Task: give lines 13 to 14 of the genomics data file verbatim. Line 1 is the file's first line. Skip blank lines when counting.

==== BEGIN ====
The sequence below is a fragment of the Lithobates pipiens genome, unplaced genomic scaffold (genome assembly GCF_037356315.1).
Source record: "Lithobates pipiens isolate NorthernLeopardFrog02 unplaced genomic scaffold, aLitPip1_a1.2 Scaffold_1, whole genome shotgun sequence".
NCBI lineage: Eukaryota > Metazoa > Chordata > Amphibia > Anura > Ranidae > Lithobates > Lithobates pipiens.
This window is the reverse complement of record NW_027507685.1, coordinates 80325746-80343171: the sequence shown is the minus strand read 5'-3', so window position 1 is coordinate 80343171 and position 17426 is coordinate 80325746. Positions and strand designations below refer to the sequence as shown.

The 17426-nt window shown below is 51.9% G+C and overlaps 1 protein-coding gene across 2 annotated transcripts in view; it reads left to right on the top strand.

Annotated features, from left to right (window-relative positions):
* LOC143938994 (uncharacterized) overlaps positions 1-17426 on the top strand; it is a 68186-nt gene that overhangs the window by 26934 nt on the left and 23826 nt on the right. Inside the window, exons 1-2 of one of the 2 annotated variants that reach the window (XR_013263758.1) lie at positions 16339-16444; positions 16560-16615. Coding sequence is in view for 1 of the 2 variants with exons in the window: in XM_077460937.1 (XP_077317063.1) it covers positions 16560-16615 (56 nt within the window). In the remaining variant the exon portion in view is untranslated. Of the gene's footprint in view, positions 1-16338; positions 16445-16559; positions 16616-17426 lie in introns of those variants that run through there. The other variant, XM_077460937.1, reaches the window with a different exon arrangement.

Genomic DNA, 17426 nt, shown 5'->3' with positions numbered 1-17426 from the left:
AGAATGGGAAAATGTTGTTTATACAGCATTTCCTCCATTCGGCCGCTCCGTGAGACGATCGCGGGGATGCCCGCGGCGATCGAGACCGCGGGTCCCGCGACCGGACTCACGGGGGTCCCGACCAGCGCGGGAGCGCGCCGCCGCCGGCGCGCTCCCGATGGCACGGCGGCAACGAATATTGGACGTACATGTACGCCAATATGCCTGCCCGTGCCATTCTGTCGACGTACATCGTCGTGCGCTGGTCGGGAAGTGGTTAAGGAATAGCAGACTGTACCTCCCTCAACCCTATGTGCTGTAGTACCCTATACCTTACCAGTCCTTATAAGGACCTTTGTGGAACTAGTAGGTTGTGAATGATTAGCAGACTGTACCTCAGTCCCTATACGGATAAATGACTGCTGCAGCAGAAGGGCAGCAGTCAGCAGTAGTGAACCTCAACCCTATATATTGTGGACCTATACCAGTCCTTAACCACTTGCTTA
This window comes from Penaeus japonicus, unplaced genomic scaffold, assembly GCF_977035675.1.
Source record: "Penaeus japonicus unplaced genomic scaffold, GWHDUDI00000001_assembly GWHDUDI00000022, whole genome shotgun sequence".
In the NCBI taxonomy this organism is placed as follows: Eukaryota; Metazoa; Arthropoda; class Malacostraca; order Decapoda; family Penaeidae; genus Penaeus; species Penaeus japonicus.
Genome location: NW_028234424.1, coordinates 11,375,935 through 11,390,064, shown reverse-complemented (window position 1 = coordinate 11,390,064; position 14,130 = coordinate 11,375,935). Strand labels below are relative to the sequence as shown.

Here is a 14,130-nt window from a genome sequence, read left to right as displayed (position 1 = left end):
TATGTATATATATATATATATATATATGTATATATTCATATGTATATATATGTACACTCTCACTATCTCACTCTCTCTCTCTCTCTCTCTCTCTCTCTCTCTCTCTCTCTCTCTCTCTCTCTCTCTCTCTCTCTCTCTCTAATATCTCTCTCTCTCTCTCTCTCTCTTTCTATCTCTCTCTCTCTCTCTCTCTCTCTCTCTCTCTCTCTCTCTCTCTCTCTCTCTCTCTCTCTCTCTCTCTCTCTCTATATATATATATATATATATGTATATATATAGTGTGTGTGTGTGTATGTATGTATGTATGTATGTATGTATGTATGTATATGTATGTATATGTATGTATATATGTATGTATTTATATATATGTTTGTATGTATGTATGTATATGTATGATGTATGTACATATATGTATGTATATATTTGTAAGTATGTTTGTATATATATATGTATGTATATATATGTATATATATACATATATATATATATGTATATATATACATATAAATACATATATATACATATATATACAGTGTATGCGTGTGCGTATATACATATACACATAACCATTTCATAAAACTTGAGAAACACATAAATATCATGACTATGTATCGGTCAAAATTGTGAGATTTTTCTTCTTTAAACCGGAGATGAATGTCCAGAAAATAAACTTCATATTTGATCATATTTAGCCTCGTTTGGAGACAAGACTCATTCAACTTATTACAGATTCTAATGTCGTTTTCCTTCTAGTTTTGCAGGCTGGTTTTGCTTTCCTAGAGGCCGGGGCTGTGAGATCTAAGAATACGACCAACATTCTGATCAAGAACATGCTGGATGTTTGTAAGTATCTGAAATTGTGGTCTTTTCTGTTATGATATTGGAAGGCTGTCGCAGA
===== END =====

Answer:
Genome location: NW_028234424.1, coordinates 11,375,935 through 11,390,064, shown reverse-complemented (window position 1 = coordinate 11,390,064; position 14,130 = coordinate 11,375,935). Strand labels below are relative to the sequence as shown.

Here is a 14,130-nt window from a genome sequence, read left to right as displayed (position 1 = left end):